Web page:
ALBANY — The recently approved 2018-19 state budget includes a $500,000 provision for the creation of the Opioid Alternative Project, a pilot program aimed at reducing opioid usage in New York by encouraging emergency room (ER) doctors to prescribe alternative opioid pain treatments.
According to the state Department of Health, opioid-related deaths in New York rose 71 percent from 2010-2015. In Upstate New York alone, opioid-related deaths increased 23 percent in 2016 with several sub regions of Upstate reporting more than a 50 percent increase.
“Heroin and opioid use has reached epidemic levels in the state of New York. It is a public health crisis and it is important for us to explore all avenues possible in order to reduce addiction and unnecessary death. I’m pleased we were able to secure funding in the 2018-19 budget to support the Opioid Alternative Project,” said state Sen. Kemp Hannon, R-Garden City, who chairs the Senate Health Committee.
The proposal was drafted by the Iroquois Healthcare Alliance (IHA), a regional trade organization representing 54 hospitals in 32 counties of Upstate New York. IHA will launch and administer the pilot project, which will include participation from its member hospitals and at least five months of ER data collection.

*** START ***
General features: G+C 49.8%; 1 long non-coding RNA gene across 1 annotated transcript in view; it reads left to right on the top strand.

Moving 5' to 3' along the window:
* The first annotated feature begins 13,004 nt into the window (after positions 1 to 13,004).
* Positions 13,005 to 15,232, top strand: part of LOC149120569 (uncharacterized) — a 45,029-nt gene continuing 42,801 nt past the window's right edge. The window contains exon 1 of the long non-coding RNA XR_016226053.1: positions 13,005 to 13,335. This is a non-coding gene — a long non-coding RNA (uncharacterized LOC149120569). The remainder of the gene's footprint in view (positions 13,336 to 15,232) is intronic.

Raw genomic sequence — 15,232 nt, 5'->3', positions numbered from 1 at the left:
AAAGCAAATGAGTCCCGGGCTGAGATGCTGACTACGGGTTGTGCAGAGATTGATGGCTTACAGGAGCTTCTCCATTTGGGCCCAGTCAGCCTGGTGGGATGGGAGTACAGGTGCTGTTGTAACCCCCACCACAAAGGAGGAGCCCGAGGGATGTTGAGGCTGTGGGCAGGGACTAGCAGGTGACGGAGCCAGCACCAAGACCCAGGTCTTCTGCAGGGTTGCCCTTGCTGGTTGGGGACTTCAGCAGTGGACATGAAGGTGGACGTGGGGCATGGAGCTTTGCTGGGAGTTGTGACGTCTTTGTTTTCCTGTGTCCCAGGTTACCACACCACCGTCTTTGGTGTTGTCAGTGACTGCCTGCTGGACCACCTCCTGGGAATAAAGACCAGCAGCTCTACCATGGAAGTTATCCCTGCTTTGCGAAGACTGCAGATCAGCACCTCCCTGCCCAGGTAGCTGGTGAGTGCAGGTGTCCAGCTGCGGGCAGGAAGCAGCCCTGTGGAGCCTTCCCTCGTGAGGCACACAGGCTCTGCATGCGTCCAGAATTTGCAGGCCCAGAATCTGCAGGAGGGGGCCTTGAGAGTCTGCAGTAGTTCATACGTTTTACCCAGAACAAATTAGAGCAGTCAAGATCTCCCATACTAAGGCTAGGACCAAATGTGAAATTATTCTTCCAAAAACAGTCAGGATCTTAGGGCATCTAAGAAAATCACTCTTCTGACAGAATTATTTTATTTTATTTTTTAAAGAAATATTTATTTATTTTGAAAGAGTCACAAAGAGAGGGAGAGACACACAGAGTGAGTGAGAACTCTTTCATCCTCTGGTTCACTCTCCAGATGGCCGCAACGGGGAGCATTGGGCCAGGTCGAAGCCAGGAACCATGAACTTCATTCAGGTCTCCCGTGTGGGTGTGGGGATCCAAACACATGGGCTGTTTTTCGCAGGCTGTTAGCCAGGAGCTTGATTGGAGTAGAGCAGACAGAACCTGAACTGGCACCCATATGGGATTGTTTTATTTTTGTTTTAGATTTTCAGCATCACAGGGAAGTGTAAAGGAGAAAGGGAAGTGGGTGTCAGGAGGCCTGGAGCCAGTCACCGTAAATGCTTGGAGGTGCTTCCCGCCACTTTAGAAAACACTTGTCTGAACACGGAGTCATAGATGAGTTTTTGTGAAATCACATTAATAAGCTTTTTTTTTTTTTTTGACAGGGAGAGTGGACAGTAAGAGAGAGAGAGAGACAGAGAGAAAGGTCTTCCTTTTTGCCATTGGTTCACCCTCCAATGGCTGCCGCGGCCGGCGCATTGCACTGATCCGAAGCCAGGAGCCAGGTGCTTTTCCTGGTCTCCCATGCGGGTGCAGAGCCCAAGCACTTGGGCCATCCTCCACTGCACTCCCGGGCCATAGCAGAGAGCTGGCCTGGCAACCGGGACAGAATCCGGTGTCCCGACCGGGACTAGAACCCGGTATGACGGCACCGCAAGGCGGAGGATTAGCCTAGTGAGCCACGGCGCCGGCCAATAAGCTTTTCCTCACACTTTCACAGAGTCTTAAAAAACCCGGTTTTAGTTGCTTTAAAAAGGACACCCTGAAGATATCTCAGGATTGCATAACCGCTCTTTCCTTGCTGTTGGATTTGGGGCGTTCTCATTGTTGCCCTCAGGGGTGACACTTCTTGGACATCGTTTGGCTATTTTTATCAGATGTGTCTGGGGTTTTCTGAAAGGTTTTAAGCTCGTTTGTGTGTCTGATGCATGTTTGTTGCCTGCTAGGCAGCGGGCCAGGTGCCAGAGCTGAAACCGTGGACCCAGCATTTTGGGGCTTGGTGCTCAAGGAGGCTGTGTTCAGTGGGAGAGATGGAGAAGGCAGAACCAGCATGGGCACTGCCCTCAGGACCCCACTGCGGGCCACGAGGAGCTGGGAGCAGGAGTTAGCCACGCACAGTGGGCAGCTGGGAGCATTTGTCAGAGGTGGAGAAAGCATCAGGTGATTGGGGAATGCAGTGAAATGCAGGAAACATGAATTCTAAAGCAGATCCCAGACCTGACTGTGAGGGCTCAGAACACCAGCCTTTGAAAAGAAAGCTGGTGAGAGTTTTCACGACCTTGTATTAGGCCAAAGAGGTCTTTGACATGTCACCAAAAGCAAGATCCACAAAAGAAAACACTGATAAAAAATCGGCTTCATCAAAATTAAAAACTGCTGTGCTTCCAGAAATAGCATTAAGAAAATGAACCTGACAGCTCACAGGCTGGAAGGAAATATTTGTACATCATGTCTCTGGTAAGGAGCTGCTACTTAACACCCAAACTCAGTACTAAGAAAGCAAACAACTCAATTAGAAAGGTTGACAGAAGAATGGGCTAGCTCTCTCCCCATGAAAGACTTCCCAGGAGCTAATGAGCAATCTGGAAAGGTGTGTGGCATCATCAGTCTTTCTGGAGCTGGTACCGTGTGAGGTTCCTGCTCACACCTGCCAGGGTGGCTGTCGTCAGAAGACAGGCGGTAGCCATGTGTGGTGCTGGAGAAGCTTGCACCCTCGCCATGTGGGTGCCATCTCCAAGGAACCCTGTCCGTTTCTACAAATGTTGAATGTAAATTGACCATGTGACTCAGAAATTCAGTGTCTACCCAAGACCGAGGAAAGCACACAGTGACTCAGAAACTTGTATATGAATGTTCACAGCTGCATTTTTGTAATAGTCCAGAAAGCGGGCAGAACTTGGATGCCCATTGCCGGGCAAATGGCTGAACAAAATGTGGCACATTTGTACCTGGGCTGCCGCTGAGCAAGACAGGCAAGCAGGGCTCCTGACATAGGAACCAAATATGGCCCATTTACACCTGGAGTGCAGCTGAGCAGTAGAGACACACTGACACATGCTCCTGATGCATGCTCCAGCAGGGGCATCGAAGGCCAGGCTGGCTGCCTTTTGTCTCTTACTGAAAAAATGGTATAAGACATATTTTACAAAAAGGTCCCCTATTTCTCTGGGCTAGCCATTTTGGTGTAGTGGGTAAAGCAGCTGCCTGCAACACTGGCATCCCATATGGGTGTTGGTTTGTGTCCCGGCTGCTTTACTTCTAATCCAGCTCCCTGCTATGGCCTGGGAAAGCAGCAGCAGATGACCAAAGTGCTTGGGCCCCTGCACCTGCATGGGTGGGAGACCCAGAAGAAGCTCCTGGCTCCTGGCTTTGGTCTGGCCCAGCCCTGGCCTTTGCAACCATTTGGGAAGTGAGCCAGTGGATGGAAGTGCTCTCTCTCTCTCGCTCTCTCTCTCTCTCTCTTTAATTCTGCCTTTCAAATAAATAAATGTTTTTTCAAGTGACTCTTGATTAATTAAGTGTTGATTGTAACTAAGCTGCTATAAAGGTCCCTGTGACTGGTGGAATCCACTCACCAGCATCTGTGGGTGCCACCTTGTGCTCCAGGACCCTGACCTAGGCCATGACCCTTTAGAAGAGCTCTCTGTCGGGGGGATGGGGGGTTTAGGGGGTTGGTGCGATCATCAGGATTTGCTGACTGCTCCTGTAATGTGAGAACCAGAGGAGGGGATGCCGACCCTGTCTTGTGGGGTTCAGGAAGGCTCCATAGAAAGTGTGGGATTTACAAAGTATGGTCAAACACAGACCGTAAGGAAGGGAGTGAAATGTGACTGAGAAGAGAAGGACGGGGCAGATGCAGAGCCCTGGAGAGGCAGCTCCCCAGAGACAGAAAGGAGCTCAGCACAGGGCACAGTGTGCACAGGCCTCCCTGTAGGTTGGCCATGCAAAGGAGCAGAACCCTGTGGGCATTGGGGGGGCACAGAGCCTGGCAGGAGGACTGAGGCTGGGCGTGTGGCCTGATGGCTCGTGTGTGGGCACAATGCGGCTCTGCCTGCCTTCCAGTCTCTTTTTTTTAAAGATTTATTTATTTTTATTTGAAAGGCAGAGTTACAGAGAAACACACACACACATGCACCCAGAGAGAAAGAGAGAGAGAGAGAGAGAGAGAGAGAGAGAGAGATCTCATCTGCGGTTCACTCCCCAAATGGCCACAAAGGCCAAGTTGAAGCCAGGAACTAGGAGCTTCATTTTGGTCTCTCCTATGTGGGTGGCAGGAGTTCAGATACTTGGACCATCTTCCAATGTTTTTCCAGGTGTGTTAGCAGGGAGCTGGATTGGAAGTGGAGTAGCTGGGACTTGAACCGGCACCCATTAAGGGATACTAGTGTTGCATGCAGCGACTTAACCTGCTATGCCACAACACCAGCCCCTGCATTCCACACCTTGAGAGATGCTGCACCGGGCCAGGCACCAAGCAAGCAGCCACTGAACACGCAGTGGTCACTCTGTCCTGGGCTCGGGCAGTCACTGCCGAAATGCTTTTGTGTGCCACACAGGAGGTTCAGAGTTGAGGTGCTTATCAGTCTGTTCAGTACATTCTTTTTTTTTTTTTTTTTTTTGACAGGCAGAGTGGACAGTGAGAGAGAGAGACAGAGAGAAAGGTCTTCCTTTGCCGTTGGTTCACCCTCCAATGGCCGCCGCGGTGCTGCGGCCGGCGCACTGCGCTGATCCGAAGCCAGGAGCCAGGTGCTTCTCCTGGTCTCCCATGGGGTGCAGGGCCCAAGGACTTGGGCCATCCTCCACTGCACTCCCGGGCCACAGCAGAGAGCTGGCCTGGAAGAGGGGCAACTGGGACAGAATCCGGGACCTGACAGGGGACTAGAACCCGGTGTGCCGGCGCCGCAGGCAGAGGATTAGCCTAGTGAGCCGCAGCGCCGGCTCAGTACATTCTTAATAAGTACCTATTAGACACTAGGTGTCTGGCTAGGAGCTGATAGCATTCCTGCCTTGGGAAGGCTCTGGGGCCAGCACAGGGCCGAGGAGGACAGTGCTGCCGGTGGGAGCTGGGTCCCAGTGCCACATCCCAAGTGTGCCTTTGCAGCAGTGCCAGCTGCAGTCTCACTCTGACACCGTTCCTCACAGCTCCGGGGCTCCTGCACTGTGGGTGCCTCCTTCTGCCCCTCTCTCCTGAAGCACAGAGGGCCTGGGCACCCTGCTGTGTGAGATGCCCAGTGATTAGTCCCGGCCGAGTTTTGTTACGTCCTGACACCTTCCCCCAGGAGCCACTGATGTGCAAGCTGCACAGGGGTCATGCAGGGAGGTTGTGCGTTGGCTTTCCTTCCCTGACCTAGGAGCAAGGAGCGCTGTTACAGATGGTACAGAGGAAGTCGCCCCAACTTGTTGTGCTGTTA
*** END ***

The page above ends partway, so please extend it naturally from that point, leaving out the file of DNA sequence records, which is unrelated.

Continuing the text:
“Emergency rooms are often the first contact patients have with opioid pain killers,” said Gary J. Fitzgerald, oresident of IHA. “As such, Upstate New York hospitals are in a strong position to reduce opioid use, particularly as their ERs provide care for increasing patient populations vulnerable and at risk for opioid abuse and addiction.”
The IHA pilot mirrors an initiative that took place in Colorado in 2017 in which 10 Colorado hospitals joined forces under the Colorado Opioid Safety Collaborative, aimed at cutting their use of prescription painkillers. Led by the Colorado Hospital Association, the cohort of ten participating sites achieved a 36 percent decrease in opioid administration through the course of the pilot, as well as an increase of 31.4 percent in the administration of alternatives to opioids.
“Emergency departments are on the front line of the opioid crisis,” said Assembly Health Committee Chair, Richard N. Gottfried (D-Manhattan). “This program, based on best practices in Colorado, can be a model for broader training of emergency physicians to utilize opioid alternatives when clinically appropriate.”
IHA will spend the next several months developing a formal pilot infrastructure.